ALBANY — Joined by a brigade of labor leaders, Gov. Andrew Cuomo is pressing New York’s congressional delegation to help reel in $59 billion in federal bailout money for state and local governments whose revenues have been crushed in the pandemic.
A letter from Cuomo and the union executives to the representatives puts a $30 billion estimate on what state government needs now. Local governments would get $3 billion, while most of the remaining money, if allocated, would go to New York City, its airports and the downstate mass transit system.
Cuomo, in a conference call with reporters, painted a picture of the state’s finances that was so dire that he said not even tax increases could fill the gaps.
“If we do not receive federal funding, there is no way that the states and the local governments can cover the deficit,” Cuomo said. “There is no combination of savings, efficiencies, tax increases that could ever come near covering the deficit.”
Cuomo, a Democrat nearing the midway point of his third term, contended the federal government would be responsible for the consequences when deep cuts are made to public transportation and other services to address the deficit.
In Washington, Democrats and Republicans have been bickering about their competing ideas for a second stimulus package. Democrats are promoting a $2.2 trillion measure, nearly double the size of the GOP proposal. House Speaker Nancy Pelosi said last week the two sides are at a “tragic impasse.”
The federal legislation would be a followup to the federal CARES Act, which sent some $2 trillion to Americans after it was passed in March and signed into law by President Donald Trump.
Trump, in May, suggested that federal bailouts for what he called “mismanaged’ states under Democratic control would be unfair to Republicans. He contended that any negotiation for a second stimulus package should be tied to his effort to eliminate sanctuary city policies that provide havens to undocumented immigrants, the scrapping of payroll taxes and more business-friendly policies.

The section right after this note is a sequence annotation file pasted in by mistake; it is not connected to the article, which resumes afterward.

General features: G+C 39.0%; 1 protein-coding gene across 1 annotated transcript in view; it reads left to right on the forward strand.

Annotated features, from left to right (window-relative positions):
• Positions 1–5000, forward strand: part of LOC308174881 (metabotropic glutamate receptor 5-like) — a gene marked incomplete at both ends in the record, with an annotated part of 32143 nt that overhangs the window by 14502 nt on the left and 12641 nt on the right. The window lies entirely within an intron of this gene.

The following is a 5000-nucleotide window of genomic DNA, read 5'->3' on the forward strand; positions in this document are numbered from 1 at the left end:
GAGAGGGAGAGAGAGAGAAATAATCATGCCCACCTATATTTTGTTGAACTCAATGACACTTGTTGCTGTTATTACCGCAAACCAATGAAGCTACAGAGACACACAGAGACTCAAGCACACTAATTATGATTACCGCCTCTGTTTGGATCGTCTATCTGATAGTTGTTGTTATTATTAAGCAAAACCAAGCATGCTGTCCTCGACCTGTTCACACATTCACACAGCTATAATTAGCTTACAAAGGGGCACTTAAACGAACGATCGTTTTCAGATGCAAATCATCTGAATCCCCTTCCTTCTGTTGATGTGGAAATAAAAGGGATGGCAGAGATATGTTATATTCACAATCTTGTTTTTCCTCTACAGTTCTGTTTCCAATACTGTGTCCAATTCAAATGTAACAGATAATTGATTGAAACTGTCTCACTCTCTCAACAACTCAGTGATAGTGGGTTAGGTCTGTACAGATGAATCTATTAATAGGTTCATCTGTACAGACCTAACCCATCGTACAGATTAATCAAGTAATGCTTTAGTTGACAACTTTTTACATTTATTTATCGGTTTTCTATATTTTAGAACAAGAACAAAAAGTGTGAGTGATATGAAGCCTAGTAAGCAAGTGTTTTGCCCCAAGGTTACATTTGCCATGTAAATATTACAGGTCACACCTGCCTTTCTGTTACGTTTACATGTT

Cuomo’s wish list, meanwhile, includes the proposed restoration of allowing taxpayers to fully deduct their state and local tax payments on their federal returns.
The letter from the labor leaders and Cuomo argues the lack of a major infusion of federal aid jeopardizes transportation projects. And if local governments have to lay off workers and trim services, it will ultimately create additional challenges for national economic recovery efforts, it said.
“We saw that with the last fiscal crisis in 2007-2009, and we know that it will play out again,” the letter stated.
Among the labor leaders to sign the letter were Andy Pallotta, president of the New York State United Teachers, and Mary Sullivan, president of the Public Employees Federation.
County and municipal government leaders have already urged congressional representatives to ensure that any stimulus money intended for their communities go directly to the local governments rather than be passed through state government.
Some unions have joined progressive Democrats in urging Cuomo to embrace their proposal for increase state taxes on the income of New York’s highest earning taxpayers. But the governor has rejected that idea, saying he would prefer he federal government to adjust its tax rates, because more wealthy New Yorkers would leave the state if Albany raises their taxes.
Joe Mahoney covers the New York Statehouse for CNHI’s newspapers and websites. Reach him at email@example.com